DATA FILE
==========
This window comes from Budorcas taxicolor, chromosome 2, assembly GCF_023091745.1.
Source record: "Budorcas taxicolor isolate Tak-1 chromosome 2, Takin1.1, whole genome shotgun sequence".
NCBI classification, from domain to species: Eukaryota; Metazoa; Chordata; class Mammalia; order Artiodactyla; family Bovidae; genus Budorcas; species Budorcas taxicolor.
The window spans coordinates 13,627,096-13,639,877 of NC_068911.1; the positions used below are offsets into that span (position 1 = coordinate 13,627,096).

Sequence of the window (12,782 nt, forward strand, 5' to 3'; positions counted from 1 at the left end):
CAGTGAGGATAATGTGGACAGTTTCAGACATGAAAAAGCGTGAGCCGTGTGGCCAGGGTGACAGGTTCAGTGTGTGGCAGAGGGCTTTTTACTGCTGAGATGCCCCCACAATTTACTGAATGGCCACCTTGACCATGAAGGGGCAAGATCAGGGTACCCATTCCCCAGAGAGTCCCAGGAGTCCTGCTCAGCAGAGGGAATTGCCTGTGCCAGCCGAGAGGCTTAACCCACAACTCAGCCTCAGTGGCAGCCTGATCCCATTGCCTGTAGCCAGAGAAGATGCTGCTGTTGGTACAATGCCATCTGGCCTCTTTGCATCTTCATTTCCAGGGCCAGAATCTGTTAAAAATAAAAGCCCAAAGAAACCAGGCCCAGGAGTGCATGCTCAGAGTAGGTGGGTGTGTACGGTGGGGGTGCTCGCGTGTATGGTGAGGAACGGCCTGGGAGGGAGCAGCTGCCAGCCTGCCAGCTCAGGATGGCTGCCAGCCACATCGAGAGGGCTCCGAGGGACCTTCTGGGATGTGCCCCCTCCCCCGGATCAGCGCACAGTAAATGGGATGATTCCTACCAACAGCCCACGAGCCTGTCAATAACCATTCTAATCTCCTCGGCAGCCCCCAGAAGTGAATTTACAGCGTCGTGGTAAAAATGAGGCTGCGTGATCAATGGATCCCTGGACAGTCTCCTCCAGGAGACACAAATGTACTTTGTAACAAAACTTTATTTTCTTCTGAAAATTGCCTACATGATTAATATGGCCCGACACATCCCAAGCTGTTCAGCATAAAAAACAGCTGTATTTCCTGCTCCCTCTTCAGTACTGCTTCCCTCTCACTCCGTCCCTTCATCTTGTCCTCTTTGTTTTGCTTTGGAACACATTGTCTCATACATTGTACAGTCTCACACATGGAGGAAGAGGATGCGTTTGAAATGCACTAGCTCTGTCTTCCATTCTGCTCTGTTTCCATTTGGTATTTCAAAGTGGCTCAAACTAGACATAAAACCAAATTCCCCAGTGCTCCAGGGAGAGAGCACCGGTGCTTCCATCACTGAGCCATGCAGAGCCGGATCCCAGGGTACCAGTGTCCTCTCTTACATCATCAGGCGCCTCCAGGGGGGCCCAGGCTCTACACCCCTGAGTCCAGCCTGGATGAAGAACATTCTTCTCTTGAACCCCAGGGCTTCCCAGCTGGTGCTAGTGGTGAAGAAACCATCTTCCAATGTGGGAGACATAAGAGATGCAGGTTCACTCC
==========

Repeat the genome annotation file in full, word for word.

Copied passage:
This window comes from Budorcas taxicolor, chromosome 2, assembly GCF_023091745.1.
Source record: "Budorcas taxicolor isolate Tak-1 chromosome 2, Takin1.1, whole genome shotgun sequence".
NCBI classification, from domain to species: Eukaryota; Metazoa; Chordata; class Mammalia; order Artiodactyla; family Bovidae; genus Budorcas; species Budorcas taxicolor.
The window spans coordinates 13,627,096-13,639,877 of NC_068911.1; the positions used below are offsets into that span (position 1 = coordinate 13,627,096).

Sequence of the window (12,782 nt, forward strand, 5' to 3'; positions counted from 1 at the left end):
CAGTGAGGATAATGTGGACAGTTTCAGACATGAAAAAGCGTGAGCCGTGTGGCCAGGGTGACAGGTTCAGTGTGTGGCAGAGGGCTTTTTACTGCTGAGATGCCCCCACAATTTACTGAATGGCCACCTTGACCATGAAGGGGCAAGATCAGGGTACCCATTCCCCAGAGAGTCCCAGGAGTCCTGCTCAGCAGAGGGAATTGCCTGTGCCAGCCGAGAGGCTTAACCCACAACTCAGCCTCAGTGGCAGCCTGATCCCATTGCCTGTAGCCAGAGAAGATGCTGCTGTTGGTACAATGCCATCTGGCCTCTTTGCATCTTCATTTCCAGGGCCAGAATCTGTTAAAAATAAAAGCCCAAAGAAACCAGGCCCAGGAGTGCATGCTCAGAGTAGGTGGGTGTGTACGGTGGGGGTGCTCGCGTGTATGGTGAGGAACGGCCTGGGAGGGAGCAGCTGCCAGCCTGCCAGCTCAGGATGGCTGCCAGCCACATCGAGAGGGCTCCGAGGGACCTTCTGGGATGTGCCCCCTCCCCCGGATCAGCGCACAGTAAATGGGATGATTCCTACCAACAGCCCACGAGCCTGTCAATAACCATTCTAATCTCCTCGGCAGCCCCCAGAAGTGAATTTACAGCGTCGTGGTAAAAATGAGGCTGCGTGATCAATGGATCCCTGGACAGTCTCCTCCAGGAGACACAAATGTACTTTGTAACAAAACTTTATTTTCTTCTGAAAATTGCCTACATGATTAATATGGCCCGACACATCCCAAGCTGTTCAGCATAAAAAACAGCTGTATTTCCTGCTCCCTCTTCAGTACTGCTTCCCTCTCACTCCGTCCCTTCATCTTGTCCTCTTTGTTTTGCTTTGGAACACATTGTCTCATACATTGTACAGTCTCACACATGGAGGAAGAGGATGCGTTTGAAATGCACTAGCTCTGTCTTCCATTCTGCTCTGTTTCCATTTGGTATTTCAAAGTGGCTCAAACTAGACATAAAACCAAATTCCCCAGTGCTCCAGGGAGAGAGCACCGGTGCTTCCATCACTGAGCCATGCAGAGCCGGATCCCAGGGTACCAGTGTCCTCTCTTACATCATCAGGCGCCTCCAGGGGGGCCCAGGCTCTACACCCCTGAGTCCAGCCTGGATGAAGAACATTCTTCTCTTGAACCCCAGGGCTTCCCAGCTGGTGCTAGTGGTGAAGAAACCATCTTCCAATGTGGGAGACATAAGAGATGCAGGTTCACTCC